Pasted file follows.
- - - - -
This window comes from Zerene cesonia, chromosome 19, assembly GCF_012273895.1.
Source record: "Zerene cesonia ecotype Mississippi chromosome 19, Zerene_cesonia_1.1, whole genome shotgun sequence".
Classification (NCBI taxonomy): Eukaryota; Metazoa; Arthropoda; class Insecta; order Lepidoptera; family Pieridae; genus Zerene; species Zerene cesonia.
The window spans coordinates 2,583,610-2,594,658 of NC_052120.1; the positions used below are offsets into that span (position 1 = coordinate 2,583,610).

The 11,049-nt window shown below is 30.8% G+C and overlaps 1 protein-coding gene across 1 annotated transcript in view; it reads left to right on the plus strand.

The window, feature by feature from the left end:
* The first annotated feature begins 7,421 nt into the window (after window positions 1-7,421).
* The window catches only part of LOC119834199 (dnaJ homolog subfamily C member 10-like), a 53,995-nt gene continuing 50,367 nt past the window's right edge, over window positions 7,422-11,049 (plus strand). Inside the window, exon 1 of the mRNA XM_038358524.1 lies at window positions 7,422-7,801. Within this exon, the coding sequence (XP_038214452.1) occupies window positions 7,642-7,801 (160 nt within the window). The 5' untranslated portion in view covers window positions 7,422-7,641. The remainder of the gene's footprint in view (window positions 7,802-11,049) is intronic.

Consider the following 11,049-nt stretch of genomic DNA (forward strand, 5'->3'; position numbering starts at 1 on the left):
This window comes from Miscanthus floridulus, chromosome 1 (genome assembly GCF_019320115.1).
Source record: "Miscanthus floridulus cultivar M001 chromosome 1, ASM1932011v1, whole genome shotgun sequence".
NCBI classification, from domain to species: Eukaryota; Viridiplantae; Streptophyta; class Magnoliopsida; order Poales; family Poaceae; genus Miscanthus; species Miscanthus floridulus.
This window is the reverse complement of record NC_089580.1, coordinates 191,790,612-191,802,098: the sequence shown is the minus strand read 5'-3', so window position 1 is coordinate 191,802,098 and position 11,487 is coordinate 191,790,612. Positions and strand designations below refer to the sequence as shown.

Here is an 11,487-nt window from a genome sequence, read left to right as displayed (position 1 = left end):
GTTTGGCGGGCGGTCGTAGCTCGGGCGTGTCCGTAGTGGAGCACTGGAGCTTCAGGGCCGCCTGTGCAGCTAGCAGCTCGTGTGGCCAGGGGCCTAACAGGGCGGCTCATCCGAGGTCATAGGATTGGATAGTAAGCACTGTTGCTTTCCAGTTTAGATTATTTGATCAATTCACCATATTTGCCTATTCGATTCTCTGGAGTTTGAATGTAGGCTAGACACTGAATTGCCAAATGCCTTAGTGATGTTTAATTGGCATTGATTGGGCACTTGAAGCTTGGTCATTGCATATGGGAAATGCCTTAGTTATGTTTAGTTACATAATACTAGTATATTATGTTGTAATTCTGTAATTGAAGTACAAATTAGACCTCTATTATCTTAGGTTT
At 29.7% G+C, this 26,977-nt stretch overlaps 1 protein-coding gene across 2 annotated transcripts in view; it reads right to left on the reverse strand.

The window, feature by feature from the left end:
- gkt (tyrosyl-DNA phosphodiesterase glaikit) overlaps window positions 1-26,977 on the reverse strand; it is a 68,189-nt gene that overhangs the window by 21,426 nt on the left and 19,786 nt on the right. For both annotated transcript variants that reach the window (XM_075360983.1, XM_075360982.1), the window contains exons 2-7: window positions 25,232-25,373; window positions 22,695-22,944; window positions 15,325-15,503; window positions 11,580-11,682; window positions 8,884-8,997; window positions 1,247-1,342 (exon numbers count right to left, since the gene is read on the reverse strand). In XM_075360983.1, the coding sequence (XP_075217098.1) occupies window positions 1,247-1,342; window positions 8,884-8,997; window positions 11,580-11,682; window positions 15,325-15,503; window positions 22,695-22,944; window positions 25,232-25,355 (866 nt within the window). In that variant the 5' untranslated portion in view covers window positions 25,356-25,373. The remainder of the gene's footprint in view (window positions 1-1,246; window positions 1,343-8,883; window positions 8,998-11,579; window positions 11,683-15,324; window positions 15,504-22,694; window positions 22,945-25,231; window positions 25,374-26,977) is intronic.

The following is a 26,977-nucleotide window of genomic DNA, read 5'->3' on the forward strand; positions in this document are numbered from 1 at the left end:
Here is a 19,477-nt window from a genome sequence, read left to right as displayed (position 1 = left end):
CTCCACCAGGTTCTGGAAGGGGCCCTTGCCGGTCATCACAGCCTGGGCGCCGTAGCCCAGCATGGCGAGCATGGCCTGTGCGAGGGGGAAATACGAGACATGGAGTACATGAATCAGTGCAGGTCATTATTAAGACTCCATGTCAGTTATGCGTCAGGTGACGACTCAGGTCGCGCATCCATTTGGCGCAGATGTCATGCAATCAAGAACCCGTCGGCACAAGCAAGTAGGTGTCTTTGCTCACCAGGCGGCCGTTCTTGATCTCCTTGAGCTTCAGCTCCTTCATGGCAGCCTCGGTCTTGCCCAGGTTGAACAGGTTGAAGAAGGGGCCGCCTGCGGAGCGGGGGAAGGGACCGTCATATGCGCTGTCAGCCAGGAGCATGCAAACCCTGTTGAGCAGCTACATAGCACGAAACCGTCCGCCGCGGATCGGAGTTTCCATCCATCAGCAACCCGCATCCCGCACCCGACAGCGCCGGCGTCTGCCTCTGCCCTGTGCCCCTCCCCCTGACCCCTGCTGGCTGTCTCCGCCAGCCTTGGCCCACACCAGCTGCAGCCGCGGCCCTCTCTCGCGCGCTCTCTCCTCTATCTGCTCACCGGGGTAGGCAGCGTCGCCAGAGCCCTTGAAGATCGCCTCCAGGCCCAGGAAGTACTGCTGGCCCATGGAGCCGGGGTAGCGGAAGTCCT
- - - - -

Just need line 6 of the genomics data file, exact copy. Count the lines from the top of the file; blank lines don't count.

The window, feature by feature from the left end: